Wednesday, May 14, 2014
The city of Cascade Locks has been cranking away at becoming an increasingly bike-friendly destination over the past couple of years.
In late 2011, work began on the two-mile Cascade Locks International Mountain Bike (CLIMB) Trail located on land owned by the Port of Cascade Locks on the east side of town. The trail has been the site of numerous events over the past couple years and is envisioned to be part of a larger mountain bike trail system in the future.
For road bikers (or mountain bikers too), in November of last year, the Oregon Department of Transportation and the Oregon Parks and Recreation Department opened a new, 1.6-mile section of the Historic Columbia River Highway State Trail that now allows people to bike from Troutdale all the way to Cascade Locks without ever having to travel on the shoulder of Interstate 84. Eventually, this trail is supposed to run all the way to Hood River.
With more bikers pedaling to Cascade Locks, local businesses, associations, and government agencies have banded together to launch the Cascade Locks Bike Rack Program, which looks to have brand-new bike racks installed in front of businesses around town to help draw bikers to the community.
“It is an impressive partnership between the City Tourism Committee, the Cascade Locks Business Association, local businesses and the port,” said Holly Howell, marketing and development manager for the port. “The goal is to have at least 30 new racks in town by June, plus 10 in the Marine Park.”
The metal racks are made in Portland but are topped with designs from Cascade Locks metal artist Brad Lorang that are each designed to reflect “a unique aspect of our community’s culture, history, recreation, or stunning natural surroundings,” said Howell. Designs include depictions of salmon, sailboats, hikers, bikers, the Bridge of the Gods and others. Funding for the racks, which cost about $93 without the designs, has been provided by the Cascade Locks Tourism Committee and Nestlé to businesses that are members of the local business association. Businesses are asked to pay $84 for the design to be painted and attached to the rack, or pay more if they wish to have a custom design.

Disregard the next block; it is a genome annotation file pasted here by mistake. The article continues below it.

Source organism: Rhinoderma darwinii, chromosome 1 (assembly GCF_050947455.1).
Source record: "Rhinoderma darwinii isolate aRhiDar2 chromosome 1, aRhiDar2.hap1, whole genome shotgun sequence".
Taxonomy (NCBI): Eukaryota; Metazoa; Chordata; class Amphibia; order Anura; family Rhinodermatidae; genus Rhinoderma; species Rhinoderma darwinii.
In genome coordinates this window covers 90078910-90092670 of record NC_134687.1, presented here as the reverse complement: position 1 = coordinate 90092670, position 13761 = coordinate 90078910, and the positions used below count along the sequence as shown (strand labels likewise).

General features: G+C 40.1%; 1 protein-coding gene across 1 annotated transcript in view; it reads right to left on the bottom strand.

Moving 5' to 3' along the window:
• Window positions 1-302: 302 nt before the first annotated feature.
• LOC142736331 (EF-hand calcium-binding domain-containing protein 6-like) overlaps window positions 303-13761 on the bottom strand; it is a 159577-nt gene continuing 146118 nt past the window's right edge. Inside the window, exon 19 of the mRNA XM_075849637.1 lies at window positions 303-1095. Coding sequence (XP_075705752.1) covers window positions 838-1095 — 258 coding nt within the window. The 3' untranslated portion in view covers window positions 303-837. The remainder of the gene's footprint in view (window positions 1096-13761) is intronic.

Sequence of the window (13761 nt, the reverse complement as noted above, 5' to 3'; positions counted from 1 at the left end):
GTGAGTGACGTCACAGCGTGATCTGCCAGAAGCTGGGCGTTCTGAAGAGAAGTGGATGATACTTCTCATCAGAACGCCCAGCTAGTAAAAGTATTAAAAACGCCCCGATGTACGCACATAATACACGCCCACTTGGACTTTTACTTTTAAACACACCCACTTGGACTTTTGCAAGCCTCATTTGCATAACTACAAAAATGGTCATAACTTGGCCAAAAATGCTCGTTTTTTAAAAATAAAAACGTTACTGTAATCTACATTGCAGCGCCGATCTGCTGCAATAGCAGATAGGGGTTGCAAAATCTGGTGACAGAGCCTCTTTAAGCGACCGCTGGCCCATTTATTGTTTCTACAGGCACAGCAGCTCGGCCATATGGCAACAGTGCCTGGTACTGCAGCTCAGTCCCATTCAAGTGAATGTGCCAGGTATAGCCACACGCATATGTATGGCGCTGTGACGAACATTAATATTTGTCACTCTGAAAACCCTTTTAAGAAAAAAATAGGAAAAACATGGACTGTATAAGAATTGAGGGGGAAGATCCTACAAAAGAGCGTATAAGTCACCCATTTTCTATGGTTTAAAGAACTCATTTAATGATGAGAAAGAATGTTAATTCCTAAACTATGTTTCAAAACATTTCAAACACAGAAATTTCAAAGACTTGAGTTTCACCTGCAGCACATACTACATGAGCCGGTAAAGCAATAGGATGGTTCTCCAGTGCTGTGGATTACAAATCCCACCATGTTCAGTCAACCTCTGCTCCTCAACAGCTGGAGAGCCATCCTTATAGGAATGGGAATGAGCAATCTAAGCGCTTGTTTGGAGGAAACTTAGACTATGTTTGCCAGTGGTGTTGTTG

Howell credited Dave Lipps, co-founder of Thunder Island Brewing Company in Cascade Locks, as being the “main champion of the project.” (As a side note, Lipps is an avid cyclist himself and his brewery is currently hosting Adventure Cycling’s traveling Bicycle Eclectic Portrait Exhibit, which features a selection of black-and-white portraits of long-distance cyclists, until the end of June.) Lipps sees bicycling as a huge draw to Cascade Locks and is also a member of the local tourism committee and business association.
“I’m pretty excited about it,” he said of the project. “We’ve had a lot of interest from all over town.”
Lipps said the city has eight locations where bike racks are currently located, but they are the older, “front-wheel” style racks where bikes are arranged perpendicular to the rack, and are typically fastened by locking the front wheel to the rack.
However, Lipps said those racks are less secure, and that riders have a tendency to “shove their bikes in there and scratch other bikes.”
“If you have a $2,000 road bike, you’re not going to want to park it there,” he noted.
The new bike racks that are arriving at Cascade Locks are shaped like an upside down “U” and allow for bikes to be parked on each side, parallel to the rack. Lipps said the design is increasingly being used in Portland and prevents bikes from toppling onto each other, as well as offering more options for riders to secure their bikes.